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Memorial to the Murdered Jews of Europe


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Holocaust Memorial

Translated by Helen Hardy — 3 years ago

Original text by Maika Cano Martínez

The Memorial to the Murdered Jews of Europe, better known as the Holocaust Monument or Holocaust Memorial, is located in Berlin, Germany, very close to the Brandenburg Gate.

This monument dedicated to such a tragic event is made up of more than 2, 500 slabs of concrete arranged on a sloping precinct or square. The slabs are 2. 38m high and 0. 95m wide, though the height of individual slabs vary. The uneven ground of the square and varied height of the slabs are designed to create confusion and discomfort for the visitor, it being possible to walk among them as part of the visit.

If you come across the Memorial without knowing what it is, it may remind you of a small cemetery in the centre of Berlin. When I visited, it had been snowing, and therefore many of the slabs were covered with snow - it moved me, although it didn't seem like there were that many slabs. What I remember the most though is the feeling I had while looking at them owing to what they commemorate, since it's like a Jewish cemetery in Berlin. The fact that the monument is located in Berlin gave me conflicting feelings - on the one hand, I like it, since in my opinion it symbolizes regret for what they did and is a way of remembering the horror, but on the other hand, it seems a little paradoxical to me that they chose to erect the monument here. I don't know how to explain it.

We took some photos and walked among the slabs. I can't say it was a pleasant visit, but I do think it's something you have to see if you come to Berlin. I admired the work of art for how big it was and for what it represents. Walking among the slabs, I had a feeling of oppression and chaos - oppression since many of the slabs were taller than me and seemed like they might fall on top of me, and chaos due to the different heights of the slabs.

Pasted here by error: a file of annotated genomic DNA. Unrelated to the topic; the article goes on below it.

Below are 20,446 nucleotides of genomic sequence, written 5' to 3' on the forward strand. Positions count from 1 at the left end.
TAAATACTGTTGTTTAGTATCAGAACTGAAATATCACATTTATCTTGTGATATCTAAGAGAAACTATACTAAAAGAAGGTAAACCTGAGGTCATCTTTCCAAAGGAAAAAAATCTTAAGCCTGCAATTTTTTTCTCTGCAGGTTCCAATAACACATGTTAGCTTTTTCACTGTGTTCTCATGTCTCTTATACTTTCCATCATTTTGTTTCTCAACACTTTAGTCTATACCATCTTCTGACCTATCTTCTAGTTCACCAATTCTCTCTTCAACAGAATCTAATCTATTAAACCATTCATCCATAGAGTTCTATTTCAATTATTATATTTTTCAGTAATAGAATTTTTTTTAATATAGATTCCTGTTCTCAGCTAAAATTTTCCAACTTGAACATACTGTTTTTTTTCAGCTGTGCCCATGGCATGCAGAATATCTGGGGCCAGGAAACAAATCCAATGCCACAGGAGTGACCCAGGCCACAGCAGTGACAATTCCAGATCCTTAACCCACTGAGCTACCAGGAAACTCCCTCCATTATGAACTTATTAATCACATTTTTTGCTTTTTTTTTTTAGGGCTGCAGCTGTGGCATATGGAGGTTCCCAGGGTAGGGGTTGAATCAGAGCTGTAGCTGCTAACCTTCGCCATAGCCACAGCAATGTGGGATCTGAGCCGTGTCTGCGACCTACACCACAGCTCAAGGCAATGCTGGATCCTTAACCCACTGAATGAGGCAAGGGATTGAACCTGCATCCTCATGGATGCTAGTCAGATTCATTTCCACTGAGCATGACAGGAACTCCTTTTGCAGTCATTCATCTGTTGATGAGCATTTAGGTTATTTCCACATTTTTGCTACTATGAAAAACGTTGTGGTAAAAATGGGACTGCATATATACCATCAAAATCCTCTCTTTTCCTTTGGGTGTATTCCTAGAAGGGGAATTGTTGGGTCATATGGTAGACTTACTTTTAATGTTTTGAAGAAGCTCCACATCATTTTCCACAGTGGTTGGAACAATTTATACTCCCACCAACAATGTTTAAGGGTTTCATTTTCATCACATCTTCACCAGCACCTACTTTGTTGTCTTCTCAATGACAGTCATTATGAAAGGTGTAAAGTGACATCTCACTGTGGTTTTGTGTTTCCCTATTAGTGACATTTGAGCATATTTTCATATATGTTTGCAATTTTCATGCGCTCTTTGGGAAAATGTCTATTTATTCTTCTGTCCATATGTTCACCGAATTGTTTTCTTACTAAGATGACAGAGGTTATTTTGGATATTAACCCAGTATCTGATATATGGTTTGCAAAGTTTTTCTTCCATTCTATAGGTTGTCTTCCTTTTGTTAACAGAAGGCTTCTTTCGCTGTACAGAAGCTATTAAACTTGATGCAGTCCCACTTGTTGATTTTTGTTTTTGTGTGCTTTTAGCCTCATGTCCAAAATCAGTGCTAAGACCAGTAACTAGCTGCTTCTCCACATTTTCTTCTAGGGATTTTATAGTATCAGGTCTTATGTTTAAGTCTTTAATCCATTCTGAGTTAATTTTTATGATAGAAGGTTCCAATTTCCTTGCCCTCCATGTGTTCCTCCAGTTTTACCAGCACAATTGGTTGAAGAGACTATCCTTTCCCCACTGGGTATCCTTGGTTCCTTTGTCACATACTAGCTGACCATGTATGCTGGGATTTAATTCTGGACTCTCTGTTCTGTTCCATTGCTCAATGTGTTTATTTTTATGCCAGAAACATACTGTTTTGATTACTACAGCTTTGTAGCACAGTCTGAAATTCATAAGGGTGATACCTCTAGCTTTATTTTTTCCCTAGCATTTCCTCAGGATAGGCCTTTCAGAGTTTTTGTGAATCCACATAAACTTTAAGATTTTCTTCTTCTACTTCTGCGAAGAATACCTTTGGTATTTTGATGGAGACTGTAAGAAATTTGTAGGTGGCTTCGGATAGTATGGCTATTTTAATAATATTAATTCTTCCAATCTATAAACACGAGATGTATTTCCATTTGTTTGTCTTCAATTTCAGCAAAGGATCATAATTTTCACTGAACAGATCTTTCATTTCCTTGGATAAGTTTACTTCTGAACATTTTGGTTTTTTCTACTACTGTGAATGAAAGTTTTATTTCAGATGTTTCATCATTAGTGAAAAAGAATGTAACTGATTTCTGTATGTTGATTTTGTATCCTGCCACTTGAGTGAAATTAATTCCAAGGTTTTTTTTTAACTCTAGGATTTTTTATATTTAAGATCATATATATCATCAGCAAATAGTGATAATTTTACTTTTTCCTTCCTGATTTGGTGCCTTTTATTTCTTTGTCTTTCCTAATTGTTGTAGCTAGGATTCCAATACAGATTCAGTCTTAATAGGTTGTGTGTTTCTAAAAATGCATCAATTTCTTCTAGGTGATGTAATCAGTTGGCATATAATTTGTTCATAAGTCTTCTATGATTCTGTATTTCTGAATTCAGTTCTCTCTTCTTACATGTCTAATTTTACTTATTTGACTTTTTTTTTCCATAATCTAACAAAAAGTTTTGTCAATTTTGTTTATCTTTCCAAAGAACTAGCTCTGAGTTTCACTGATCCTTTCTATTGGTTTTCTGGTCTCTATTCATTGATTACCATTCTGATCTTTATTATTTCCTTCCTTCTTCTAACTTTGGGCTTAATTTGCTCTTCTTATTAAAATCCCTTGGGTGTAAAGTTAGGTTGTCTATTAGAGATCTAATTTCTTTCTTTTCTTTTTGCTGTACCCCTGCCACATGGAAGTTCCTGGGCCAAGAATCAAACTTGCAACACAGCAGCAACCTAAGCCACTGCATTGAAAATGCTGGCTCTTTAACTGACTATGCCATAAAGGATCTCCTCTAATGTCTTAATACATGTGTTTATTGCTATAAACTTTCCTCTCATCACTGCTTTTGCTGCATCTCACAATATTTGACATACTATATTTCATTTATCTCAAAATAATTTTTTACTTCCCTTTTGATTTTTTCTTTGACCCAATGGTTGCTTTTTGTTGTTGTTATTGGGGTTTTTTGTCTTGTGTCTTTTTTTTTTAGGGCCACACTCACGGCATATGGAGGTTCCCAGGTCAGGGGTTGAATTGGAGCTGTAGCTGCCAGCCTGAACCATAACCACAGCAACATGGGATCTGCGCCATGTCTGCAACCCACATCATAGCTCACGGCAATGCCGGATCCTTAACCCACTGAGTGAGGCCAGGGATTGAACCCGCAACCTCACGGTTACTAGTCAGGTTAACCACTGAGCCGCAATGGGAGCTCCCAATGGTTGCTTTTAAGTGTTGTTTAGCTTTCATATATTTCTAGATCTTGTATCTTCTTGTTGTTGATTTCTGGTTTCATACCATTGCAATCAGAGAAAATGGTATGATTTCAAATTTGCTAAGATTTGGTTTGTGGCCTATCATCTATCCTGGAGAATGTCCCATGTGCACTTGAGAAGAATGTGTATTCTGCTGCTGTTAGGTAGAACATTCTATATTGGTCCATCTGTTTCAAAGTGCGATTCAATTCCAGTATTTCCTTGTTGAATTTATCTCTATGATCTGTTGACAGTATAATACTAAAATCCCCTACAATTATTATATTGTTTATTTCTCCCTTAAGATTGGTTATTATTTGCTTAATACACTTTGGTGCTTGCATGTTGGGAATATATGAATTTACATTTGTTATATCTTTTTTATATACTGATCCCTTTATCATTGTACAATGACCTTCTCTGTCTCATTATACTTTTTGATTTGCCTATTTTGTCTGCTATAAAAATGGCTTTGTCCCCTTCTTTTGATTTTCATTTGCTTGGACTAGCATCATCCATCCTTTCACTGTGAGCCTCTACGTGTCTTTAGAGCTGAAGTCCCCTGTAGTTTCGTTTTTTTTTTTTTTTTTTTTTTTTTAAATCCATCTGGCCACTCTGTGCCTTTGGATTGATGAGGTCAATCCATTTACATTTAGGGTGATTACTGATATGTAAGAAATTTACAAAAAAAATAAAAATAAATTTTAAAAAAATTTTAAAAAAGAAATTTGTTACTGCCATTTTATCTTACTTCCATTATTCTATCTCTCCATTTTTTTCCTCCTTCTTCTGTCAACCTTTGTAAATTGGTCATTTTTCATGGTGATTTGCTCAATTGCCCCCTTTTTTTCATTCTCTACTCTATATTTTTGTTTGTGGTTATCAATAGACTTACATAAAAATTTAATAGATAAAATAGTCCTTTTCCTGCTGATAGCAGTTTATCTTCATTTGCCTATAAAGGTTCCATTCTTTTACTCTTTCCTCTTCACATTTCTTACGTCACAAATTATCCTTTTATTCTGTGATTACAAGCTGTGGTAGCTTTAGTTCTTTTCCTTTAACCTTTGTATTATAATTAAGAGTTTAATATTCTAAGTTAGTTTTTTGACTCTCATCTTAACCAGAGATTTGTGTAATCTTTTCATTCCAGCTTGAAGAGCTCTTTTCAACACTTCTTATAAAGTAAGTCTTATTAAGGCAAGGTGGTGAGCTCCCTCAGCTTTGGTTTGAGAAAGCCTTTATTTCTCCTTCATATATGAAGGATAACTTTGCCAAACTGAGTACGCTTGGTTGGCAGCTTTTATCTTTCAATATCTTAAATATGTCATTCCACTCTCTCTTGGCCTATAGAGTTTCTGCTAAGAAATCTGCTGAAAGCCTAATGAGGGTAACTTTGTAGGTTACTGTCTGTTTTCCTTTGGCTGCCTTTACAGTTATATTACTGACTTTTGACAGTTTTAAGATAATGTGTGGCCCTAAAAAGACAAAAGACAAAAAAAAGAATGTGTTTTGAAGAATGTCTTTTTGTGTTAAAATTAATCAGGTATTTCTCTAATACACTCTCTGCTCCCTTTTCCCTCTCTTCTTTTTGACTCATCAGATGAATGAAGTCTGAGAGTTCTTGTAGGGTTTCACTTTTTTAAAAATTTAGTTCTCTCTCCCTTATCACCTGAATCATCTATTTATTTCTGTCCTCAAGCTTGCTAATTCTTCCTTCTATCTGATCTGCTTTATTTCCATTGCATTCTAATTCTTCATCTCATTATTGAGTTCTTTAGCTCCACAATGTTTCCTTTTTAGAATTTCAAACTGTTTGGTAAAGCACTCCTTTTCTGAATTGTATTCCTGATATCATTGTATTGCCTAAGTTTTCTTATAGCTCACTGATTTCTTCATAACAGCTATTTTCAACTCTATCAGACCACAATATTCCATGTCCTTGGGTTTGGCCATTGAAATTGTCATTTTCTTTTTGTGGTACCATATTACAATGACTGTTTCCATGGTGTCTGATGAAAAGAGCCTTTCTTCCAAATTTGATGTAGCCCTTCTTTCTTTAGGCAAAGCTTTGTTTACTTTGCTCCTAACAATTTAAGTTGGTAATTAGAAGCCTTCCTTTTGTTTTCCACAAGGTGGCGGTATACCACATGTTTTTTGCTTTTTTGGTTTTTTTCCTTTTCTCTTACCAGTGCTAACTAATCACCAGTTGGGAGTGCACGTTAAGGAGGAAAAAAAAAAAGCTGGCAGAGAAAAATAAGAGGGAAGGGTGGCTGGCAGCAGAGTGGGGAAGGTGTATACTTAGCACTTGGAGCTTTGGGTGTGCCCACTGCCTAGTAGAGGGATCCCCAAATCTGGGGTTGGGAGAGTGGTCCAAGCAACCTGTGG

It also seemed to me as if the monument was built a little late on, since it was only unveiled in 2005, but this is also understandable due to the city's recent history.

If you want to find out more about the memorial, there is an underground museum where the extermination policy of 1933 to 1945 is explained plus testimonies from Holocaust victims are displayed. What impacted on me the most was the wall which contains all the names of the victims, with their date of birth and date of death. It's quite sad to look at, but at least I am quite interested in this period of history, though I still can't understand how anyone was able to carry out this massacre.

Entry to the underground museum is free, and the museum itself is open Tuesday to Sunday from 10am til 7pm in summer and til 8pm in winter.

How to get there

You can reach the Memorial by S-Bahn or U-Bahn (the overground train and metro services in Berlin), the closest stops being 'Potsdamer Platz' and 'Mohrenstrasse'. To reach 'Mohrenstrasse', take the U2 line, and for 'Potsdamer Platz', take the S25 or S1. It's easy to find the monument on foot - when you pass through the Brandenburg Gate, turn left and keep walking until you see it. If you turn right from the Brandenburg Gate, you'll arrive at the Reichstag.

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